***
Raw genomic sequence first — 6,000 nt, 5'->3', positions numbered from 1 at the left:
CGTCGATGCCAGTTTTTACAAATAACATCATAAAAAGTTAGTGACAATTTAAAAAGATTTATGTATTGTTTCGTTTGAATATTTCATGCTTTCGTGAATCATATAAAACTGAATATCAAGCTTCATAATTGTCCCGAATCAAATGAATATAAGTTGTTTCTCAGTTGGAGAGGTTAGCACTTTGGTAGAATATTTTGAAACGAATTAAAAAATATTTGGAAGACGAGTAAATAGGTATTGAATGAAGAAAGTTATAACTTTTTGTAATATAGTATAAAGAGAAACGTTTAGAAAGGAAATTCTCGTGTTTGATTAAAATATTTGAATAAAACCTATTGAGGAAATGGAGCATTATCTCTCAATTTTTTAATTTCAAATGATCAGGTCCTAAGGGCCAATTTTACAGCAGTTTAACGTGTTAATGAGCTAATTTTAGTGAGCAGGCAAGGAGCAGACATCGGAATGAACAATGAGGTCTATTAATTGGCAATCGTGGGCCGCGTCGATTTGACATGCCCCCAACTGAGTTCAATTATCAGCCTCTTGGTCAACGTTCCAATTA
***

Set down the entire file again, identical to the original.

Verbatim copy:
Raw genomic sequence first — 6,000 nt, 5'->3', positions numbered from 1 at the left:
CGTCGATGCCAGTTTTTACAAATAACATCATAAAAAGTTAGTGACAATTTAAAAAGATTTATGTATTGTTTCGTTTGAATATTTCATGCTTTCGTGAATCATATAAAACTGAATATCAAGCTTCATAATTGTCCCGAATCAAATGAATATAAGTTGTTTCTCAGTTGGAGAGGTTAGCACTTTGGTAGAATATTTTGAAACGAATTAAAAAATATTTGGAAGACGAGTAAATAGGTATTGAATGAAGAAAGTTATAACTTTTTGTAATATAGTATAAAGAGAAACGTTTAGAAAGGAAATTCTCGTGTTTGATTAAAATATTTGAATAAAACCTATTGAGGAAATGGAGCATTATCTCTCAATTTTTTAATTTCAAATGATCAGGTCCTAAGGGCCAATTTTACAGCAGTTTAACGTGTTAATGAGCTAATTTTAGTGAGCAGGCAAGGAGCAGACATCGGAATGAACAATGAGGTCTATTAATTGGCAATCGTGGGCCGCGTCGATTTGACATGCCCCCAACTGAGTTCAATTATCAGCCTCTTGGTCAACGTTCCAATTA